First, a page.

[18] Ibid., 292
[19] National Strategic Plan for HIV/AIDS 2002-2006, Republic of Guyana, (Guyana), accessed 16 July 2008, http://siteresources.worldbank.org 5; National Strategic Plan for HIV/AIDS 2007-2012, Republic of Guyana, (Guyana), accessed 15 July 2008, http://www.hiv.gov.gy/docs/moh_sp_nsp_2007_11.pdf 14
[20] UNGASS Country Progress Report, 11
[21] Ibid., 19-20
[22] Ibid., 14
[23] 2007/2008 Report Human and income poverty: developing countries, United Nations Development Programme (UNDP), (New York, NY), accessed 16 July 2008, http://hdrstats.undp.org/indicators/17.html
[24] 2006 Report on the Global AIDS Epidemic Annex 1, 11
[25] Guyana FY 2007 Country Operational Plan (COP), Office of U.S. Global AIDS Coordinator and the Bureau of Public Affairs, U.S. State Department, (Washington, DC), accessed 16 July 2008, http://www.pepfar.gov/about/82451.htm
[26] Guyana FY 2004-2006 Country Operational Plan (COP), Office of U.S. Global AIDS Coordinator and the Bureau of Public Affairs, U.S. State Department, (Washington, DC), accessed 16 July 2008,   http://foia.state.gov/COP/guyana04_06.pdf
[27] Approved Funding by Program Area: Guyana: FY 2005, PEPFAR, Office of U.S. Global AIDS Coordinator and the Bureau of Public Affairs, U.S. State Department, (Washington, DC), accessed 16 July 2008, http://www.state.gov/s/gac/progress/other/data/program/59698.htm
[28] Approved Funding by Program Area: Guyana: FY 2006, PEPFAR, Office of U.S. Global AIDS Coordinator and the Bureau of Public Affairs, U.S. State Department, (Washington, DC), accessed 16 July 2008, http://www.pepfar.gov/about/77678.htm
[29] Approved Funding by Program Area: Guyana: FY 2007, PEPFAR, Office of U.S. Global AIDS Coordinator and the Bureau of Public Affairs, U.S. State Department, (Washington, DC), accessed 16 July 2008, http://www.pepfar.gov/about/82465.htm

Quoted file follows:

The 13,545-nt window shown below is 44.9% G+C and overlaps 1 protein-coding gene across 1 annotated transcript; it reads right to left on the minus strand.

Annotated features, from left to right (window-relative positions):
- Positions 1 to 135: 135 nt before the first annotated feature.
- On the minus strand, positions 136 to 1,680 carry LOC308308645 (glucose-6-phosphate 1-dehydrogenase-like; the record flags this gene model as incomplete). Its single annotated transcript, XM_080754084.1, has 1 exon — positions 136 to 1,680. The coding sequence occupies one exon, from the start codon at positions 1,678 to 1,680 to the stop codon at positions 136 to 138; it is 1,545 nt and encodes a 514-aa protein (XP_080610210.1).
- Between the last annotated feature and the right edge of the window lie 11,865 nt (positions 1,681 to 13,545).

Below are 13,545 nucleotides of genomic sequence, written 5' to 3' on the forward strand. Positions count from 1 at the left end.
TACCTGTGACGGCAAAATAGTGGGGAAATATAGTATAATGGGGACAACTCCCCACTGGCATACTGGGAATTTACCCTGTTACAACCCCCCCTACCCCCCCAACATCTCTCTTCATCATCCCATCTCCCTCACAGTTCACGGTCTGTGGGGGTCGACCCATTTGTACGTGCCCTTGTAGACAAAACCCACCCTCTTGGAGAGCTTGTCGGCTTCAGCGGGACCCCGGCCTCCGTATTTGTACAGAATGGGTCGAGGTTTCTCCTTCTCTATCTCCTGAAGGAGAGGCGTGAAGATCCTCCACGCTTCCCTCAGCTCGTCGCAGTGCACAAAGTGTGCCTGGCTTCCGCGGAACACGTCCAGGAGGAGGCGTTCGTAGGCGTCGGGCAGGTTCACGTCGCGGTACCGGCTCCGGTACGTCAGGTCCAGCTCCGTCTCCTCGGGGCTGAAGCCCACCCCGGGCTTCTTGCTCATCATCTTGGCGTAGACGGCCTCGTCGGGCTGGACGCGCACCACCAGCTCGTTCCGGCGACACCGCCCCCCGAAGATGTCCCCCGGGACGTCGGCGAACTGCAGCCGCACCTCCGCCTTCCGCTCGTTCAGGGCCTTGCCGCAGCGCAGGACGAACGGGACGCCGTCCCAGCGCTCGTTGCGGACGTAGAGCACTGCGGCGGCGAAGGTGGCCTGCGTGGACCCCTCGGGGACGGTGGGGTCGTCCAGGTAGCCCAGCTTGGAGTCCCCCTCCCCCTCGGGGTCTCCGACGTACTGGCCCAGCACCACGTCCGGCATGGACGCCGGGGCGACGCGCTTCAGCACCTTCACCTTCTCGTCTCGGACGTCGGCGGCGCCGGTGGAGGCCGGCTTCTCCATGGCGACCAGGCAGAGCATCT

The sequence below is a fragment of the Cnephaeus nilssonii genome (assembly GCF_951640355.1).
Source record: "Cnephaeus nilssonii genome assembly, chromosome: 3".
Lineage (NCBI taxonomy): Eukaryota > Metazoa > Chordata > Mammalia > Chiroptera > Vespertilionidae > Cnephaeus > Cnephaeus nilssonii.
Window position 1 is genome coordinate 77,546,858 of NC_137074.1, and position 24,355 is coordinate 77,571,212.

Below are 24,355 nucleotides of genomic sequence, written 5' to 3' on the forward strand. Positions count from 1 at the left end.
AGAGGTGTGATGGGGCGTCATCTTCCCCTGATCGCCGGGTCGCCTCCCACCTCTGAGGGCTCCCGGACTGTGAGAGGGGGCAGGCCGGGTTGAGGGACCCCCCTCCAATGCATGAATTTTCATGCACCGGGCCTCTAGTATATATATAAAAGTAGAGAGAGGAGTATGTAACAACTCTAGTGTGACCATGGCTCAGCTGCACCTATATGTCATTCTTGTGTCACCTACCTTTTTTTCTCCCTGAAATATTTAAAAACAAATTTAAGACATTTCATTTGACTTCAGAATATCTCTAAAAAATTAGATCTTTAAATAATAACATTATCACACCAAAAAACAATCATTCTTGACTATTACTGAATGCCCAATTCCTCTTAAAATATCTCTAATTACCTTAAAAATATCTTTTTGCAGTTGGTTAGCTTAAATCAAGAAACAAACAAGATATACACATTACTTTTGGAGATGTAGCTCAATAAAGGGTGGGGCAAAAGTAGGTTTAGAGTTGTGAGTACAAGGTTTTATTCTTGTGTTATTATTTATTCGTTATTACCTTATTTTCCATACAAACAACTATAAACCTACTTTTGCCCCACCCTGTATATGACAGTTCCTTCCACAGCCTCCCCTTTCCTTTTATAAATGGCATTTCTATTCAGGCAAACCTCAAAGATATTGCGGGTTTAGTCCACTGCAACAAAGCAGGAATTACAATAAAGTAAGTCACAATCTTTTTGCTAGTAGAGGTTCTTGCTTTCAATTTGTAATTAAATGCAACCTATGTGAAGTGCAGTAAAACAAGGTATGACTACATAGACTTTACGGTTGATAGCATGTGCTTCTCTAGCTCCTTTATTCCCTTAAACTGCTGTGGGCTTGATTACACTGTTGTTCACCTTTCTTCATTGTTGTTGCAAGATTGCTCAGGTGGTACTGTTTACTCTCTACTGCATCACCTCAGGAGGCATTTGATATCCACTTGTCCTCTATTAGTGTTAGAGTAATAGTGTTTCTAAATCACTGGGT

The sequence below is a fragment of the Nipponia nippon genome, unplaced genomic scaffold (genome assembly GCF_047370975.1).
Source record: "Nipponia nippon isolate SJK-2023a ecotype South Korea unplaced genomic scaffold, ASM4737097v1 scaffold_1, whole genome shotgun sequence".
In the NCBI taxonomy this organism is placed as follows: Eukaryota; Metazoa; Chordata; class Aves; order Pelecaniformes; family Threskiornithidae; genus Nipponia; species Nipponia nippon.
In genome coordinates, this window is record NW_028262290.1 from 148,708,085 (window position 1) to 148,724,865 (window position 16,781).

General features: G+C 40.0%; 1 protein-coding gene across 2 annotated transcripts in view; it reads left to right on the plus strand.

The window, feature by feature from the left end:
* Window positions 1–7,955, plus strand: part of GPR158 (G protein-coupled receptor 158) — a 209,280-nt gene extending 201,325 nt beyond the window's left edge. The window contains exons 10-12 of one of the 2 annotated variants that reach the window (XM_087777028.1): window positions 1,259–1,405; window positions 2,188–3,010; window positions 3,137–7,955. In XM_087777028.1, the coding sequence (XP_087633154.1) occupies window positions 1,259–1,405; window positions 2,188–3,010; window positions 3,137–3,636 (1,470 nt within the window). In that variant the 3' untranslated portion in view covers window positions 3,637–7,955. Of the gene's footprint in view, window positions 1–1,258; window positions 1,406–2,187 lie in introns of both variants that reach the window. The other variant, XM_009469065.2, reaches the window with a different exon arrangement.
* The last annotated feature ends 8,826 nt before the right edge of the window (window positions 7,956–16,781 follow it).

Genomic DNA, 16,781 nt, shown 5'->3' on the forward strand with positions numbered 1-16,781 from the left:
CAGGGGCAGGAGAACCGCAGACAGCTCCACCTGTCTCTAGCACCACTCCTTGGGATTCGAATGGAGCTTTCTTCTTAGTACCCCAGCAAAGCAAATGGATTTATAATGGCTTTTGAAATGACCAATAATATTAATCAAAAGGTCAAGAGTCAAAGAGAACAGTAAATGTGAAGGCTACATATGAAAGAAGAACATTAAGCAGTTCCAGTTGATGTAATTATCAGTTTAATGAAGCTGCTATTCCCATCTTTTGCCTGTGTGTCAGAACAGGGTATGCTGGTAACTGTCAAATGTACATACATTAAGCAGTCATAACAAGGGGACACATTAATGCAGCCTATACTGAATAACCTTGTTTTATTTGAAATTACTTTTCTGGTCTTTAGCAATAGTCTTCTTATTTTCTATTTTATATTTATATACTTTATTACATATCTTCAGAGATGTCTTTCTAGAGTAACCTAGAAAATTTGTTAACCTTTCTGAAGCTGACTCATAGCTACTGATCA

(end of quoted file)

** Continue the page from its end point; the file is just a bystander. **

[30] Approved Funding by Program Area: Guyana: FY 2008, PEPFAR, Office of U.S. Global AIDS Coordinator and the Bureau of Public Affairs, U.S. State Department, (Washington, DC), accessed 16 July 2008, http://www.pepfar.gov/about/opplan08/102033.htm 
[31] What is PEPFAR? AVERT. Updated 30 June 2008, accessed 16 July 2008, http://www.avert.org/pepfar.htm
[32] Guyana FY 2007 Country Operational Plan (COP), Office of U.S. Global AIDS Coordinator and the Bureau of Public Affairs, U.S. State Department. (Washington, DC) accessed 16 July 2008,   http://www.pepfar.gov/documents/organization/103932.pdf 35
[33] Ibid., 79-96
[34] Ibid., 79, 82, 92
[35] Ibid
[36] Ibid., 57
[37] Audit of USAID/Guyana’s Progress in Implementing the President’s Emergency Plan for AIDS Relief, Office Of Inspector General, (San Salvador, El Salvador), accessed 1 July 2008, http://www.usaid.gov 43
[38] Ibid., 7
[39] Ibid., 16
[40] Ibid., 10
[41] Epidemiological Fact Sheets on HIV/AIDS and Sexually Transmitted Infections (2004 Update, Guyana), accessed 11 July 2008, http://www.hiv.gov.gy/edocs/unaids_st_epigy04.pdf 2
[42] HIV/AIDS in Guyana. Government of Guyana National HIV/AIDS Programme, Ministry of Health, (Brickdam, Georgetown, Guyana) Last Updated: January 25, 2008, accessed 11 July 2008, http://www.hiv.gov.gy/gp_hiv_gy.php
[43] See P.L. 108-25, 23 May 2003, 111 STAT 734(f), accessed 11 July 2008,
[44] Guyana FY 2007 Country Operational Plan (COP), 82
[45] Ibid., 85
[46] Ibid., 92